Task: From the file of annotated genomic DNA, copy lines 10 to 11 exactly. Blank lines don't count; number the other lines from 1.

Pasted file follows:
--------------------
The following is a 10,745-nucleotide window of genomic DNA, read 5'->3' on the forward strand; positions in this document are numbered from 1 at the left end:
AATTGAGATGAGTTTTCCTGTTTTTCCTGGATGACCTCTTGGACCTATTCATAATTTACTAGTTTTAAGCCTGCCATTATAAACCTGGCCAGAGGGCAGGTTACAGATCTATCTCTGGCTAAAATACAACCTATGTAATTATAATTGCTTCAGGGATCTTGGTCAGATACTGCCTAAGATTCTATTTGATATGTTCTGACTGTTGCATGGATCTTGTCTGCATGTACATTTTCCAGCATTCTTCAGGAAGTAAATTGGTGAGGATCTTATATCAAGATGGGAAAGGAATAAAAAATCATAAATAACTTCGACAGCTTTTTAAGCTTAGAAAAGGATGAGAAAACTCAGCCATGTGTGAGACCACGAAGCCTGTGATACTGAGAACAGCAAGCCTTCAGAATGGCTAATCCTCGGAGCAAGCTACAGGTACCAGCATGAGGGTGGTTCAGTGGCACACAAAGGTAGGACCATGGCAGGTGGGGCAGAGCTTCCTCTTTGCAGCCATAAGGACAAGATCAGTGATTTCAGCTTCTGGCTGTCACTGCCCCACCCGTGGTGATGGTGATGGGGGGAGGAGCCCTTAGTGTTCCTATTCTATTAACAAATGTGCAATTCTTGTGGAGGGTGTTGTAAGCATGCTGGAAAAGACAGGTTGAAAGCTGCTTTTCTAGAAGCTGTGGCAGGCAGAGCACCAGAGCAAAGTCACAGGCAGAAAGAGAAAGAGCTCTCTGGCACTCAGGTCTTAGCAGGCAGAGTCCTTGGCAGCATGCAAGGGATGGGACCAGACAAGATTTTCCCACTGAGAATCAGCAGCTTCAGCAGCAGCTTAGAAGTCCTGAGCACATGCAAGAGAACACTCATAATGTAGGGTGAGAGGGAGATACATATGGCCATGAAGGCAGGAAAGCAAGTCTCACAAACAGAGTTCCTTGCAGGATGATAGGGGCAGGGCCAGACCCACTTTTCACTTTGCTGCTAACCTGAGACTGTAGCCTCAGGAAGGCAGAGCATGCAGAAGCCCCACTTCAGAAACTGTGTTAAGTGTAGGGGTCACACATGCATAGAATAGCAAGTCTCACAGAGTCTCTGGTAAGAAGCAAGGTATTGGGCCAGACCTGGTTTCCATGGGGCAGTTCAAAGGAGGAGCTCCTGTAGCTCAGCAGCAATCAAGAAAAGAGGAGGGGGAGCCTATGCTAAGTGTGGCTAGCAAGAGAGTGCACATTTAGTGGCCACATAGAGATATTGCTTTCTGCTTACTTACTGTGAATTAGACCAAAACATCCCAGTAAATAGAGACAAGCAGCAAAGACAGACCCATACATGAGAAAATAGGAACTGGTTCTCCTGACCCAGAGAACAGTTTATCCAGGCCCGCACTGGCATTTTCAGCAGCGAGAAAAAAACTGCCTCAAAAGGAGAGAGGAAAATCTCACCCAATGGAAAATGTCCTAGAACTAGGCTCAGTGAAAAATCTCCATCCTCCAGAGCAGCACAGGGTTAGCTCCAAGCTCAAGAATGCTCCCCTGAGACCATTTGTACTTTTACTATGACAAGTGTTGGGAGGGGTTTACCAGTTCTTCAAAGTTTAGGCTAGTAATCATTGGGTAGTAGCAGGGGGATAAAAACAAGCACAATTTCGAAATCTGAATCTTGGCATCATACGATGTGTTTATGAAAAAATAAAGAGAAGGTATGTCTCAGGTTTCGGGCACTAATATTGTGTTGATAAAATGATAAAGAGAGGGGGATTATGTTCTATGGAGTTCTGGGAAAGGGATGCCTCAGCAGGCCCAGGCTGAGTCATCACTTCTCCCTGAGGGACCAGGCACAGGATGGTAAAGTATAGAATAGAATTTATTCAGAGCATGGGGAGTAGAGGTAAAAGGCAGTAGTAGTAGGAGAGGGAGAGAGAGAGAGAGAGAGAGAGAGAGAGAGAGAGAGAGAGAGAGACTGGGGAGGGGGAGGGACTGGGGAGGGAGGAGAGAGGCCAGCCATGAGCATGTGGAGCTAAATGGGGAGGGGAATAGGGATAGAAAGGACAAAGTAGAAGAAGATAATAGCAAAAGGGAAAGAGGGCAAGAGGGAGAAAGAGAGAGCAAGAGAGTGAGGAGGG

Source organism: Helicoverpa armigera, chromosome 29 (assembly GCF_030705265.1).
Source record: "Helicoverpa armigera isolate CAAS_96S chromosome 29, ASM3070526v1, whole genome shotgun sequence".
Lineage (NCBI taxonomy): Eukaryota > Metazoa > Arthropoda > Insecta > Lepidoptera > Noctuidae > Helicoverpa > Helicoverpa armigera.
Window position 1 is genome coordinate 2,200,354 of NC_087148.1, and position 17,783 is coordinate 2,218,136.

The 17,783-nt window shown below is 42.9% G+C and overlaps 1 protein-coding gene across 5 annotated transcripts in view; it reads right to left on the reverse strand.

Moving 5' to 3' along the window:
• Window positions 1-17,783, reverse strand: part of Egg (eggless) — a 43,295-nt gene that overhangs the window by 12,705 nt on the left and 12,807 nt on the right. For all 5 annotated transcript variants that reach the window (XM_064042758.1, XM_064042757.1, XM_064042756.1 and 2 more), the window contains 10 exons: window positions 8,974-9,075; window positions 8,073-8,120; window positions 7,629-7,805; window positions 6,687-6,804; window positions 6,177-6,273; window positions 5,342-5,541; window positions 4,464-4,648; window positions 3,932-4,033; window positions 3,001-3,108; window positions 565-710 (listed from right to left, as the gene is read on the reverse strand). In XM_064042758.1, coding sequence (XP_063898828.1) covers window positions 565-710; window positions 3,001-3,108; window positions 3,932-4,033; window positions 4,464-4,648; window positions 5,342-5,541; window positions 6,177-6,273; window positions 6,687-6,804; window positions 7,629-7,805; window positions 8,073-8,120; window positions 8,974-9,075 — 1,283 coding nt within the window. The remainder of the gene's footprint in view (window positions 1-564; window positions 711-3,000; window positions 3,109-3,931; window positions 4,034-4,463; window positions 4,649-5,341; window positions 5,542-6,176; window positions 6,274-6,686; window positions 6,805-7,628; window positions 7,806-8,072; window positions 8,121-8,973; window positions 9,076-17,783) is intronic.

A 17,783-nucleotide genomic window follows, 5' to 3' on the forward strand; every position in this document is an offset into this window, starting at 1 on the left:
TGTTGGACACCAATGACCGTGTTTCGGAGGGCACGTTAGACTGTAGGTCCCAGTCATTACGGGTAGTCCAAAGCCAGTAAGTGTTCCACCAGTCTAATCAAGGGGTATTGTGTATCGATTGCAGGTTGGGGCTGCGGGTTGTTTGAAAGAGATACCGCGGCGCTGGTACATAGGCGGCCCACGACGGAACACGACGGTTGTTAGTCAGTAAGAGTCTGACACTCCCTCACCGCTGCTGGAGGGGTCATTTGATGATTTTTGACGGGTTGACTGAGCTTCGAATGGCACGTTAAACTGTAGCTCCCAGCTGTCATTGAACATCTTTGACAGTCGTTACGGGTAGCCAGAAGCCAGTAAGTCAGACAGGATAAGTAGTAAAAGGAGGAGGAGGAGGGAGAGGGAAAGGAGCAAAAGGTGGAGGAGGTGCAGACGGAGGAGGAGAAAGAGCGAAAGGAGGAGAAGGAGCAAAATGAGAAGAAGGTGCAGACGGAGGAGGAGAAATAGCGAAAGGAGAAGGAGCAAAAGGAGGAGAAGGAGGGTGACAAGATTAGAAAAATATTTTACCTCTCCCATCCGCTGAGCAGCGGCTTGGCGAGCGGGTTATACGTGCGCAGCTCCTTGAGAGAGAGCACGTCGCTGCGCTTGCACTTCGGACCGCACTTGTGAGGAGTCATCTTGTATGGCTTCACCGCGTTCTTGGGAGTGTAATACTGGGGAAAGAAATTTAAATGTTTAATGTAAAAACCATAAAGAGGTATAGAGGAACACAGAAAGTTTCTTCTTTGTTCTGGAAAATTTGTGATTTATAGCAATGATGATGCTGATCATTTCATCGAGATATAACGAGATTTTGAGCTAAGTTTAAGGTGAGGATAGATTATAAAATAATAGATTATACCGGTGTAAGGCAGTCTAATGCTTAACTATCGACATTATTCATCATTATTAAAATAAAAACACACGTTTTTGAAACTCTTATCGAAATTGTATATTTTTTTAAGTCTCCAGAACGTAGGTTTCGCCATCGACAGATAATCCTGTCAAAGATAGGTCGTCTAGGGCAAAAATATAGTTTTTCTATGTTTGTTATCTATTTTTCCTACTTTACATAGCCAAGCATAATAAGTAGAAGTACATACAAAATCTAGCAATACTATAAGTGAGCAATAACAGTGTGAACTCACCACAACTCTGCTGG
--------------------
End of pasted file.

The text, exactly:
A 17,783-nucleotide genomic window follows, 5' to 3' on the forward strand; every position in this document is an offset into this window, starting at 1 on the left:
TGTTGGACACCAATGACCGTGTTTCGGAGGGCACGTTAGACTGTAGGTCCCAGTCATTACGGGTAGTCCAAAGCCAGTAAGTGTTCCACCAGTCTAATCAAGGGGTATTGTGTATCGATTGCAGGTTGGGGCTGCGGGTTGTTTGAAAGAGATACCGCGGCGCTGGTACATAGGCGGCCCACGACGGAACACGACGGTTGTTAGTCAGTAAGAGTCTGACACTCCCTCACCGCTGCTGGAGGGGTCATTTGATGATTTTTGACGGGTTGACTGAGCTTCGAATGGCACGTTAAACTGTAGCTCCCAGCTGTCATTGAACATCTTTGACAGTCGTTACGGGTAGCCAGAAGCCAGTAAGTCAGACAGGATAAGTAGTAAAAGGAGGAGGAGGAGGGAGAGGGAAAGGAGCAAAAGGTGGAGGAGGTGCAGACGGAGGAGGAGAAAGAGCGAAAGGAGGAGAAGGAGCAAAATGAGAAGAAGGTGCAGACGGAGGAGGAGAAATAGCGAAAGGAGAAGGAGCAAAAGGAGGAGAAGGAGGGTGACAAGATTAGAAAAATATTTTACCTCTCCCATCCGCTGAGCAGCGGCTTGGCGAGCGGGTTATACGTGCGCAGCTCCTTGAGAGAGAGCACGTCGCTGCGCTTGCACTTCGGACCGCACTTGTGAGGAGTCATCTTGTATGGCTTCACCGCGTTCTTGGGAGTGTAATACTGGGGAAAGAAATTTAAATGTTTAATGTAAAAACCATAAAGAGGTATAGAGGAACACAGAAAGTTTCTTCTTTGTTCTGGAAAATTTGTGATTTATAGCAATGATGATGCTGATCATTTCATCGAGATATAACGAGATTTTGAGCTAAGTTTAAGGTGAGGATAGATTATAAAATAATAGATTATACCGGTGTAAGGCAGTCTAATGCTTAACTATCGACATTATTCATCATTATTAAAATAAAAACACACGTTTTTGAAACTCTTATCGAAATTGTATATTTTTTTAAGTCTCCAGAACGTAGGTTTCGCCATCGACAGATAATCCTGTCAAAGATAGGTCGTCTAGGGCAAAAATATAGTTTTTCTATGTTTGTTATCTATTTTTCCTACTTTACATAGCCAAGCATAATAAGTAGAAGTACATACAAAATCTAGCAATACTATAAGTGAGCAATAACAGTGTGAACTCACCACAACTCTGCTGG